It would be interesting to see responses to a polling question along the lines of, “If forming a single EU defence force saved the UK enough money to eliminate the deficit without any further spending cuts, would you be in favour?”

  37. @Riley

    There’s a lot to be said for research that investigates conventional wisdom, as “common sense” is wrong at least as often as it is right. However this must qualify as confirmation of the bleeding obvious.

    The key point here is information – the better educated have more of it. The secondary point is that all institutions of higher education (whether you live at home or not) contain a large variety of people, so your prejudices (and everyone has them, whatever their background, particularly when they are 18 years old) get challenged – so you acquire more information…..

    Social change has of course been enormously rapid in the last 50 years as education has expanded. This is personal and not just theoretical if you have lived through it. And politics has adapted to it substantially. The Conservative Party has been making a big pitch to ethnic minorities as part of its switch to social liberalism, which reflects the trends shown in this survey. Always seeking the locus of power.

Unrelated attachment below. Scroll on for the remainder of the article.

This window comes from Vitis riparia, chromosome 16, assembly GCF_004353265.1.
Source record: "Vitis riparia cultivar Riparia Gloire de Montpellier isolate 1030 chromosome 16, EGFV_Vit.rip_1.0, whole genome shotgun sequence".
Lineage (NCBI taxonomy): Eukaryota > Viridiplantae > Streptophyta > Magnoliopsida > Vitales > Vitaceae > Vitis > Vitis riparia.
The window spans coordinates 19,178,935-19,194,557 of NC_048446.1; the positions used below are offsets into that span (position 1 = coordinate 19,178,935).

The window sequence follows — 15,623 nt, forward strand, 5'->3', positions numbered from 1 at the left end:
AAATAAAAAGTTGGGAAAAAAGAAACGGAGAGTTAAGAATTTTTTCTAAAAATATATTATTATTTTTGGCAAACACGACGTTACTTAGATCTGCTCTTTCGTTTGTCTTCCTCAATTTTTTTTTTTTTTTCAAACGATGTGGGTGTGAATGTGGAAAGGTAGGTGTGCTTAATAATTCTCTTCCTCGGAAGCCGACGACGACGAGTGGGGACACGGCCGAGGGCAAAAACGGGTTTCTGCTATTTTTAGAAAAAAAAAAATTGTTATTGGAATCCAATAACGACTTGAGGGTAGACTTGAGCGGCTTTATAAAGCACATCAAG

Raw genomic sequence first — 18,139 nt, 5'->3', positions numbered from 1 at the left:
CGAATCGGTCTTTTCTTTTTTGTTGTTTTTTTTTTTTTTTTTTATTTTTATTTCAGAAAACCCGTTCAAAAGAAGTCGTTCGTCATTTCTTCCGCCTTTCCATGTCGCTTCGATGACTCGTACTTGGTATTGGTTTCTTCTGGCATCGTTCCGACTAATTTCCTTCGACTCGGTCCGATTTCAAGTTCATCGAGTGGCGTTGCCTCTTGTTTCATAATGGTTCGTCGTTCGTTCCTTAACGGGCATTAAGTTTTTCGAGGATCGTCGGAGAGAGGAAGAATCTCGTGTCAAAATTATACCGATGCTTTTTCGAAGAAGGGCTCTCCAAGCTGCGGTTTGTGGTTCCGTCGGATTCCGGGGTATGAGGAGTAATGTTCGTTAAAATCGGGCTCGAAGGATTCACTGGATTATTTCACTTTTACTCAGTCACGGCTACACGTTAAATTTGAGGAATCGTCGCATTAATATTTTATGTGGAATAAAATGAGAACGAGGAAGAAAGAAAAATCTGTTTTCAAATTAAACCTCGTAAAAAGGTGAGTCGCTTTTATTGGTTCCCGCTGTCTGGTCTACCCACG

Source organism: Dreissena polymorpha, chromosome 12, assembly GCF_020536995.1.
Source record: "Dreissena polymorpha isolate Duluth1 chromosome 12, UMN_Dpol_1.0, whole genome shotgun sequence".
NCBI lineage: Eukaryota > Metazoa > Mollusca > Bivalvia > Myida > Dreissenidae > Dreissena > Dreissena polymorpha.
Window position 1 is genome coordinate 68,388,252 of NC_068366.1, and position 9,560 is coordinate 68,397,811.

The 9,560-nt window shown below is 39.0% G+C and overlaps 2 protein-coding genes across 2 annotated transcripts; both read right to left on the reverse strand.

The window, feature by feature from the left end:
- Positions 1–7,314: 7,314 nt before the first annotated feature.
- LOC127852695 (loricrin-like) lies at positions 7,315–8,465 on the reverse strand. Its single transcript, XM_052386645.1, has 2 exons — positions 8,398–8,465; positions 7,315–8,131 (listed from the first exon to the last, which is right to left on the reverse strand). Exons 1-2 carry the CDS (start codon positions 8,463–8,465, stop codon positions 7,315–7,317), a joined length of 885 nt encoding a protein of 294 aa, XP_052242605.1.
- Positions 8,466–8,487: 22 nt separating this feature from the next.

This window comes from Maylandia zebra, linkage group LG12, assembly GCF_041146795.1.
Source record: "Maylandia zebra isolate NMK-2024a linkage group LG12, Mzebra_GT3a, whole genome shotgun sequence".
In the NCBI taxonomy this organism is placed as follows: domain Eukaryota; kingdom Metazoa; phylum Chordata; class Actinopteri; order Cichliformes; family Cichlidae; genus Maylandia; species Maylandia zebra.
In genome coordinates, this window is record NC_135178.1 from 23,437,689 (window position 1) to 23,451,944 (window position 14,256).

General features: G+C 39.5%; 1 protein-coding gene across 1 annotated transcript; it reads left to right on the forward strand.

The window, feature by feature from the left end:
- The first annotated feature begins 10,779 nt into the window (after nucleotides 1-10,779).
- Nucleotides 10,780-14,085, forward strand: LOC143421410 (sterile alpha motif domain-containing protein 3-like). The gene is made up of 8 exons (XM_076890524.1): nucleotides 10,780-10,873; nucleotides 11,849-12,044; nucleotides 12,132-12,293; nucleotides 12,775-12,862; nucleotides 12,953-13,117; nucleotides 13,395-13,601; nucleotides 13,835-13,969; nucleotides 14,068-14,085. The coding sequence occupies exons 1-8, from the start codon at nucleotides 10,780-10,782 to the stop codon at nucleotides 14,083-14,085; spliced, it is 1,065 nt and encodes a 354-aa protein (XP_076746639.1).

I therefore cannot agree that “press culture and political discourse have not adapted to these social changes at all”. The opposite is self-evidently true.

  38. Firstly, thanks to all of you who helped with the 75 referendum polls. There is still much to do but at least I can now hand in an article that’s longer than “um”